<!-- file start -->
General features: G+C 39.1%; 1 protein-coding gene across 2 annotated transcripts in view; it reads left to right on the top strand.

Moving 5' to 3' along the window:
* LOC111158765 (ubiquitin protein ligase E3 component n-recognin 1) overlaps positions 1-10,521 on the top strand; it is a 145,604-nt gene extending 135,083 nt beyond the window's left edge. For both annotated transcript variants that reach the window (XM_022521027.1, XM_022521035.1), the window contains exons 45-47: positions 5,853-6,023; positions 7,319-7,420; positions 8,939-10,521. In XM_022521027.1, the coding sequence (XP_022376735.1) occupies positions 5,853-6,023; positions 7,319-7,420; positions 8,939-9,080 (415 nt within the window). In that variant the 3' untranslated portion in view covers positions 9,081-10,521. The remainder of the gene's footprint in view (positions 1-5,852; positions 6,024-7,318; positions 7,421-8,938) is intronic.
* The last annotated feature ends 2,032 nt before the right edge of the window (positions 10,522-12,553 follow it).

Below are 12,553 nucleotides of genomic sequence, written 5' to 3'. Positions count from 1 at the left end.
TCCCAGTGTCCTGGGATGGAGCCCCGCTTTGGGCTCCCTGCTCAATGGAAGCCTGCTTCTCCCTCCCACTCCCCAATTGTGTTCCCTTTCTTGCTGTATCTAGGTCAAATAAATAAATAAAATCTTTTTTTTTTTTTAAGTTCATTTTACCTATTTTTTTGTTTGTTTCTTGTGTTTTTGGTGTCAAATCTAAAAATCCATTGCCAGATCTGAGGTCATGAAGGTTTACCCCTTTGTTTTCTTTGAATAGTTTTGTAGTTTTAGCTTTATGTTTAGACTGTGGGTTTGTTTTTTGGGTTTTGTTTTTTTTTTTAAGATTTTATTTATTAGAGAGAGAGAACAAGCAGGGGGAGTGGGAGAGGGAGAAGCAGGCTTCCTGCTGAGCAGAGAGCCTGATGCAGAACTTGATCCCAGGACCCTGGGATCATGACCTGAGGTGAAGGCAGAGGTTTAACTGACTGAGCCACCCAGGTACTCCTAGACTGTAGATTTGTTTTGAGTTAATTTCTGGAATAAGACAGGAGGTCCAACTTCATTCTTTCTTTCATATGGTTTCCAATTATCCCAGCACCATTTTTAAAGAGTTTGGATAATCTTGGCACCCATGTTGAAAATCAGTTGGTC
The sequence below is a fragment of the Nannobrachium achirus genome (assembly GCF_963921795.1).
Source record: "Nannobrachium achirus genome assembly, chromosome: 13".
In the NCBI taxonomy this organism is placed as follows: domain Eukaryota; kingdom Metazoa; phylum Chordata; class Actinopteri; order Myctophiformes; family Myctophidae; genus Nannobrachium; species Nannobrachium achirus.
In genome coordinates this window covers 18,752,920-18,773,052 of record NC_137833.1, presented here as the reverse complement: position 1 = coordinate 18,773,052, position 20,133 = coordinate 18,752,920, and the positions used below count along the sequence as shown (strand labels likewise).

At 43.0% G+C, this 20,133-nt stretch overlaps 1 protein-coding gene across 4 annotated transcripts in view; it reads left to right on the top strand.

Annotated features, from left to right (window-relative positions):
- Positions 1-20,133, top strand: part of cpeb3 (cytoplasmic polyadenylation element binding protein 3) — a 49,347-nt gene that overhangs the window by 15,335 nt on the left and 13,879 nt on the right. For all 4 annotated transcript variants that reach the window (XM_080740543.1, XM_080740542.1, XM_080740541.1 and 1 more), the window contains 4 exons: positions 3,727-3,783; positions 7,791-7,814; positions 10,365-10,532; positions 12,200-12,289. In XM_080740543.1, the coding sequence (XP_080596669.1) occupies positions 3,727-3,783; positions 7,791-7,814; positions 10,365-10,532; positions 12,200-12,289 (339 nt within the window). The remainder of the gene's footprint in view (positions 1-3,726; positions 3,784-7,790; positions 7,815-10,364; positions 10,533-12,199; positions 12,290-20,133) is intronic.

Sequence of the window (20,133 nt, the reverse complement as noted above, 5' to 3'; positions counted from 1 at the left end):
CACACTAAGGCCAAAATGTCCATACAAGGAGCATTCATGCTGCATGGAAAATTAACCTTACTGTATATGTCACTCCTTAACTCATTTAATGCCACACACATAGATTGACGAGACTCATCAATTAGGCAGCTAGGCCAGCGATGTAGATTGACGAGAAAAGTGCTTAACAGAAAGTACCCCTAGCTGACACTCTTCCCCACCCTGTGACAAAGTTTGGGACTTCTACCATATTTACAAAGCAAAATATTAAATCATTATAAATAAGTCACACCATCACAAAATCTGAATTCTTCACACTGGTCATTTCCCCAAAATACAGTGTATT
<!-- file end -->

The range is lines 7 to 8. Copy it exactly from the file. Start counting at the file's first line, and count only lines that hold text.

The sequence below is a fragment of the Nannobrachium achirus genome (assembly GCF_963921795.1).
Source record: "Nannobrachium achirus genome assembly, chromosome: 13".